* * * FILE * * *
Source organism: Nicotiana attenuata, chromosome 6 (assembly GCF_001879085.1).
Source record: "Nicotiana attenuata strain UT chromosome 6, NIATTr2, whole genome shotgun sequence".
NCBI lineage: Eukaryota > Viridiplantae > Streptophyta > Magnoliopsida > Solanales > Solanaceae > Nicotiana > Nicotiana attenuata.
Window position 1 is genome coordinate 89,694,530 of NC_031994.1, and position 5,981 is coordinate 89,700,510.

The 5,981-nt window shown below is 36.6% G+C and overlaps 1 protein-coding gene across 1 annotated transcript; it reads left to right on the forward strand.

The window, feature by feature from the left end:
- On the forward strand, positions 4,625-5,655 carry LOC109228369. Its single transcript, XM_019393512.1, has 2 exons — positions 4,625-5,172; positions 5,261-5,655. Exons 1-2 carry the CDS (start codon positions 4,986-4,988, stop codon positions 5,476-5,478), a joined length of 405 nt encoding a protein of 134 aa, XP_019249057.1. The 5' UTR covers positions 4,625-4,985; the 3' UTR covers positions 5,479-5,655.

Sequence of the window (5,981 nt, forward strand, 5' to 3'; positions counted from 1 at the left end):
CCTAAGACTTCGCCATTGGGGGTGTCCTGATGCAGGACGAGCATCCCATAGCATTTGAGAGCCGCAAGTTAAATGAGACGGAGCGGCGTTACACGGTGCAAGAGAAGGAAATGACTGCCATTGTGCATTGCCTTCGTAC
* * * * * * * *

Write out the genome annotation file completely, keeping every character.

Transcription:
Source organism: Nicotiana attenuata, chromosome 6 (assembly GCF_001879085.1).
Source record: "Nicotiana attenuata strain UT chromosome 6, NIATTr2, whole genome shotgun sequence".
NCBI lineage: Eukaryota > Viridiplantae > Streptophyta > Magnoliopsida > Solanales > Solanaceae > Nicotiana > Nicotiana attenuata.
Window position 1 is genome coordinate 89,694,530 of NC_031994.1, and position 5,981 is coordinate 89,700,510.

The 5,981-nt window shown below is 36.6% G+C and overlaps 1 protein-coding gene across 1 annotated transcript; it reads left to right on the forward strand.

The window, feature by feature from the left end:
- On the forward strand, positions 4,625-5,655 carry LOC109228369. Its single transcript, XM_019393512.1, has 2 exons — positions 4,625-5,172; positions 5,261-5,655. Exons 1-2 carry the CDS (start codon positions 4,986-4,988, stop codon positions 5,476-5,478), a joined length of 405 nt encoding a protein of 134 aa, XP_019249057.1. The 5' UTR covers positions 4,625-4,985; the 3' UTR covers positions 5,479-5,655.

Sequence of the window (5,981 nt, forward strand, 5' to 3'; positions counted from 1 at the left end):
CCTAAGACTTCGCCATTGGGGGTGTCCTGATGCAGGACGAGCATCCCATAGCATTTGAGAGCCGCAAGTTAAATGAGACGGAGCGGCGTTACACGGTGCAAGAGAAGGAAATGACTGCCATTGTGCATTGCCTTCGTAC